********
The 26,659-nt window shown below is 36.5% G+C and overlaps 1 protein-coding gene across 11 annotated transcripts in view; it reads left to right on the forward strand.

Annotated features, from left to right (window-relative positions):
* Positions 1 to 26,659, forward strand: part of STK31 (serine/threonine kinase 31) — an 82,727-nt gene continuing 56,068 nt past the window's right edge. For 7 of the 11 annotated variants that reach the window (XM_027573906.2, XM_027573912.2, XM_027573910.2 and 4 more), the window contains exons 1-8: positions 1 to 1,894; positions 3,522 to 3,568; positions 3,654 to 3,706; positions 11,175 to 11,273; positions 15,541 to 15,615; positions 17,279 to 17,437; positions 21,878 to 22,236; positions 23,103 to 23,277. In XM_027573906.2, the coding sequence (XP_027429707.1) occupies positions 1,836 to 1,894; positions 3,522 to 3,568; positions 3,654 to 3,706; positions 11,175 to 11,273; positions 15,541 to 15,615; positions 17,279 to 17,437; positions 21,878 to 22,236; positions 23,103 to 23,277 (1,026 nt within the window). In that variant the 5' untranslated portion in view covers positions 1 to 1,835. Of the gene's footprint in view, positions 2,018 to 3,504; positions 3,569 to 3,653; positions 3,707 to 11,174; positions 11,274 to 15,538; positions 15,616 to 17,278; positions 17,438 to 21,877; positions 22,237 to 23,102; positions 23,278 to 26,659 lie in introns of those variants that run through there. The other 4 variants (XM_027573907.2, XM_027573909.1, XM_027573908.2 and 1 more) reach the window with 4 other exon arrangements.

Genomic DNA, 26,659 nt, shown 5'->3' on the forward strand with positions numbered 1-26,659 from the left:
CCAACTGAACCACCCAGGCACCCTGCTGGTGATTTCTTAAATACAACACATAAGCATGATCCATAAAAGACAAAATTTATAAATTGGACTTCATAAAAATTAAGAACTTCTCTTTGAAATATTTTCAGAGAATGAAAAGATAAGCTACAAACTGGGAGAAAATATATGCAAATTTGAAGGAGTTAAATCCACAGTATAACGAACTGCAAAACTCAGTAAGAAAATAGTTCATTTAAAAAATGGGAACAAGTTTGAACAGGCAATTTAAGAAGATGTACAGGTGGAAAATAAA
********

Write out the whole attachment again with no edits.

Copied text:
The 26,659-nt window shown below is 36.5% G+C and overlaps 1 protein-coding gene across 11 annotated transcripts in view; it reads left to right on the forward strand.

Annotated features, from left to right (window-relative positions):
* Positions 1 to 26,659, forward strand: part of STK31 (serine/threonine kinase 31) — an 82,727-nt gene continuing 56,068 nt past the window's right edge. For 7 of the 11 annotated variants that reach the window (XM_027573906.2, XM_027573912.2, XM_027573910.2 and 4 more), the window contains exons 1-8: positions 1 to 1,894; positions 3,522 to 3,568; positions 3,654 to 3,706; positions 11,175 to 11,273; positions 15,541 to 15,615; positions 17,279 to 17,437; positions 21,878 to 22,236; positions 23,103 to 23,277. In XM_027573906.2, the coding sequence (XP_027429707.1) occupies positions 1,836 to 1,894; positions 3,522 to 3,568; positions 3,654 to 3,706; positions 11,175 to 11,273; positions 15,541 to 15,615; positions 17,279 to 17,437; positions 21,878 to 22,236; positions 23,103 to 23,277 (1,026 nt within the window). In that variant the 5' untranslated portion in view covers positions 1 to 1,835. Of the gene's footprint in view, positions 2,018 to 3,504; positions 3,569 to 3,653; positions 3,707 to 11,174; positions 11,274 to 15,538; positions 15,616 to 17,278; positions 17,438 to 21,877; positions 22,237 to 23,102; positions 23,278 to 26,659 lie in introns of those variants that run through there. The other 4 variants (XM_027573907.2, XM_027573909.1, XM_027573908.2 and 1 more) reach the window with 4 other exon arrangements.

Genomic DNA, 26,659 nt, shown 5'->3' on the forward strand with positions numbered 1-26,659 from the left:
CCAACTGAACCACCCAGGCACCCTGCTGGTGATTTCTTAAATACAACACATAAGCATGATCCATAAAAGACAAAATTTATAAATTGGACTTCATAAAAATTAAGAACTTCTCTTTGAAATATTTTCAGAGAATGAAAAGATAAGCTACAAACTGGGAGAAAATATATGCAAATTTGAAGGAGTTAAATCCACAGTATAACGAACTGCAAAACTCAGTAAGAAAATAGTTCATTTAAAAAATGGGAACAAGTTTGAACAGGCAATTTAAGAAGATGTACAGGTGGAAAATAAA